The HF9V finally arrived in good shape and was put together in the scorching sun. Well worth the effort as it out performs my wire jumble on all bands. On those bands where the jumble is a good match to the coax it’s around 6dB up and where I rely upon the ATU to flatten the feed-line it’s up as much as 10dB in some cases. This would appear consistent with performance claims for vertical antennas at sea edge.
New challenges arise every day and power cuts are among them. It’s just like in Cyprus where without notice all power can be lost. Fortunately there is a generator back-up so I can usually be on air again in about 5 minutes.
Lest the thought may have been entertained in anyone’s mind, I can attest to the existence of Dili belly. Good runs are currently punctuated with barely adequate notice, by bad.
Looking through spots on DX summit I see I have taken a few bullets from the deserving for going QRT without explanation. Ah well. If anyone can explain how I might advise the pile of an unscheduled power cut before it happens, I will be most appreciative. Dili belly presents a similar challenge providing as it does absolutely no time for chit chat before urgent evacuation takes place. So far I have managed to evacuate the tent before any other evacuation gets underway. A situation I am concentrating hard to maintain. It is difficult to convey the subtleties of my situation to the baying hoards. Many of them are anyway too busy endlessly sending their own call to notice.
A bigger problem I face is a completely screwed up sleep pattern. Usually on trips to the Pacific I manage to keep my body clock on home time. This would be perfect as here you need to be up all night and sleep in the middle of the day when the bands are useless. This hasn’t worked out this time due to available flights requiring an overnight layover i n Doha and another in Singapore. By the time I got here my body was on Timor time and try as I will I have been unable to reset. I have fallen into a cat napping routine which is very inefficient as it has me crashing out during the night when the bands are open.
Revellers now long gone my new neighbours have an 8 month old baby. What a screamer. Children are little darlings but other people’s can be hell.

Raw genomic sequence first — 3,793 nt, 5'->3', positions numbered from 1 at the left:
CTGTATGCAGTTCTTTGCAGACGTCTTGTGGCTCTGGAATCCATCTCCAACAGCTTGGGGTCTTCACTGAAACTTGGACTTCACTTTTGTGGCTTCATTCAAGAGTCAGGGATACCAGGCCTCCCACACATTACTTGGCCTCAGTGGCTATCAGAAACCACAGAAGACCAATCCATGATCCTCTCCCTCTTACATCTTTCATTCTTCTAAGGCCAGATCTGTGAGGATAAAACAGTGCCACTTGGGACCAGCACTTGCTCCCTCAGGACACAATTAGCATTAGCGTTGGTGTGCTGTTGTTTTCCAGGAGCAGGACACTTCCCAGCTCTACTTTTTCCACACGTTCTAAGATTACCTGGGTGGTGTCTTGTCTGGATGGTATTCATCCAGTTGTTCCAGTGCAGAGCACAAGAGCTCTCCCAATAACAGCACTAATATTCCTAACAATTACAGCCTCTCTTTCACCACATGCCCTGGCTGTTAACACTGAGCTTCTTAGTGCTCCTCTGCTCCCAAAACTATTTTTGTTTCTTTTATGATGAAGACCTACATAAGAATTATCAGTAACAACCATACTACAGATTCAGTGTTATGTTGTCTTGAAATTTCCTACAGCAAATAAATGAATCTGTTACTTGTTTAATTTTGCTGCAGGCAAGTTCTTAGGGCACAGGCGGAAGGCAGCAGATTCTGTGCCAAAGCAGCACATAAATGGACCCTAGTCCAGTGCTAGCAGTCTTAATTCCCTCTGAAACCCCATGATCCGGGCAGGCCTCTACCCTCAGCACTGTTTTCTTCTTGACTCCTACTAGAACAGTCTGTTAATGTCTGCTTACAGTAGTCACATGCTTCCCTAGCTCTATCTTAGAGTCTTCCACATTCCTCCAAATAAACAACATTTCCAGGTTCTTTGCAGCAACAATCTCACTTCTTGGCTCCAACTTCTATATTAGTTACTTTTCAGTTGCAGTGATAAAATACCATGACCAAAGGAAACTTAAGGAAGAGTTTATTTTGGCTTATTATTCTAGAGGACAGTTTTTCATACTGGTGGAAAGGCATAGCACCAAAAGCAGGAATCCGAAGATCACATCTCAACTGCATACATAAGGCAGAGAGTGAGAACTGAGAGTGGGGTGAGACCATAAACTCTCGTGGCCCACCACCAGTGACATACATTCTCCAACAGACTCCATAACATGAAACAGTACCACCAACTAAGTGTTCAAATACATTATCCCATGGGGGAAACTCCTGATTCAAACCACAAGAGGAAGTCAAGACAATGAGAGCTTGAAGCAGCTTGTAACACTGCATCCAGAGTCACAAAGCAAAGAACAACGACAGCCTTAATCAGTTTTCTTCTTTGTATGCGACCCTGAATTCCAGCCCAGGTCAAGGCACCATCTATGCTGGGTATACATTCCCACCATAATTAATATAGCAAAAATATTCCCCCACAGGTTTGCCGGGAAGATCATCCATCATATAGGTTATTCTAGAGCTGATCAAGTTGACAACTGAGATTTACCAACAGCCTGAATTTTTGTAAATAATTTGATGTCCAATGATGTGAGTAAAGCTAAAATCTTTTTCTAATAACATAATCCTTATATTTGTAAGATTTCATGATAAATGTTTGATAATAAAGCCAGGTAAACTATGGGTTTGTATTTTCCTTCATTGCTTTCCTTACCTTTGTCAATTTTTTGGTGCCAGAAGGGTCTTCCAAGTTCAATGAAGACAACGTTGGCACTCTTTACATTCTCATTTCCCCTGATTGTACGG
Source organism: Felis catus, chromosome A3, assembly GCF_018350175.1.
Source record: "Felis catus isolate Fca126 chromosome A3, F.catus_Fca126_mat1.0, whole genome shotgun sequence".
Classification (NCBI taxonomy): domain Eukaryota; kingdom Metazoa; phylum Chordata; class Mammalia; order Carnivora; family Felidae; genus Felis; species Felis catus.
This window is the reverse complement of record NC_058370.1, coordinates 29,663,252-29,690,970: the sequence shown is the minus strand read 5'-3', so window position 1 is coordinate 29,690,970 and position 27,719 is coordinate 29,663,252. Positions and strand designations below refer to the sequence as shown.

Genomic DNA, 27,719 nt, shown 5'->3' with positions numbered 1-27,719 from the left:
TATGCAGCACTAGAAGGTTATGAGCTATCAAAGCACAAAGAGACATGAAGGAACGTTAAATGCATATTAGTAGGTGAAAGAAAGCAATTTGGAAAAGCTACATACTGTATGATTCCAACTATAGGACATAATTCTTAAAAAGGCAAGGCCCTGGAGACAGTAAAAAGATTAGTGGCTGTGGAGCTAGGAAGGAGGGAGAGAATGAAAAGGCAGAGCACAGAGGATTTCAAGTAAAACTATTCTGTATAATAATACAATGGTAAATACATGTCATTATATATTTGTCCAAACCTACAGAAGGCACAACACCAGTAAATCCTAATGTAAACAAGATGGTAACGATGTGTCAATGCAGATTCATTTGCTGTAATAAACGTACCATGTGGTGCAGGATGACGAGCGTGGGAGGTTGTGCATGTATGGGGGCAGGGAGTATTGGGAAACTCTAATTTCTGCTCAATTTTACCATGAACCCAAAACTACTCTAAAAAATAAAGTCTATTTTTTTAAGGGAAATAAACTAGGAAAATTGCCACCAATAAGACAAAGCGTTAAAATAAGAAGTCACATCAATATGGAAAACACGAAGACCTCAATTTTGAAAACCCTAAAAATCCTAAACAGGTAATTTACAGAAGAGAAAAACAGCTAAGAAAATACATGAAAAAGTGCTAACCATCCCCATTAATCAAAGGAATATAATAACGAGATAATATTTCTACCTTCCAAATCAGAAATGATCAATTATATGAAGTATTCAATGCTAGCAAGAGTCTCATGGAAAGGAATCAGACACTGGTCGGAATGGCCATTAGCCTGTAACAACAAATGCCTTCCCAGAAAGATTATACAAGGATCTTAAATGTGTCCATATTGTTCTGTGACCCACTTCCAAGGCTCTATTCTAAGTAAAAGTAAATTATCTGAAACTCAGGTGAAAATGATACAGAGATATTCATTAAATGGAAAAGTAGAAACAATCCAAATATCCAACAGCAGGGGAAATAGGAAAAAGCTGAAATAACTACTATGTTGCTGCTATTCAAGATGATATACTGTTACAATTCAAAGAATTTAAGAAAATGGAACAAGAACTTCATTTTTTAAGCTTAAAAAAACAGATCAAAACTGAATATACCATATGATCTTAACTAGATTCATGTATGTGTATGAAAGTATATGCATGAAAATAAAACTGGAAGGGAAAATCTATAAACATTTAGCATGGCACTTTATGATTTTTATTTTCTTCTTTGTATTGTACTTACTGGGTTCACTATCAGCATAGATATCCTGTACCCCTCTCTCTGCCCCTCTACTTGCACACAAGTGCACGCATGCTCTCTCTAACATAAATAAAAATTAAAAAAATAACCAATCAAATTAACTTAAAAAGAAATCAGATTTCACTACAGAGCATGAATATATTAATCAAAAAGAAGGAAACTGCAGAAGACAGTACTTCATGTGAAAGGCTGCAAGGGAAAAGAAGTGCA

40/30m present some challenges due to local use of SSB on both bands. 40 is particularly awful. It appears to be operated on a 5kHz channel basis for some kind of CB use. The channels start below 7000kHz and go all the way up the band towards 7200. Signals are typically 20dB over 9 and most are filthy dirty. Some are anyway DSB. My only chance on 40 is when I manage to find a channel not in use. Even then someone is prone to start up while I am in mid run, completely cobbling everything. Most channels are busy all through the night.
30m also suffers from use by SSB folks but transmissions are not on 5kHz boundaries as they are for 40. I suspect the activity here is ad hoc among those who can’t find space on 40m.
So far I haven’t done much on 80m but the HF9V is clearly working. I had a qso with K4CIA which increased his 80m DXCC tally to 340. Timor to North Carolina is a difficult path. I think Bill is still partying. There seems to be a lot of activity at the bottom of 80m with various DX-peditions active in the Pacific. Rather crowded with splits involved. Does it make sense for me to hang out around say 3515 QSX up? I realise there are probably some who would like 4W on 80. Thoughts?
I occasionally make NA calls when I have propagation to the East coast. It is disappointing the EU pile will not accommodate these. I wonder is this a problem with folks using code readers not unders tanding my intention or is it just that some DXers are totally selfish. The path to the US from here isn’t too good. Europe is extremely easy by comparison. A quick look at my Clublog statistics reveals 65% EU and <10% NA but it doesn’t seem like the EU hoards are going to give the US guys a break anytime soon.
The life of a DX-peditioner can be tough but despite all I am having piles of fun. 73 Bob 4W/G3ZEM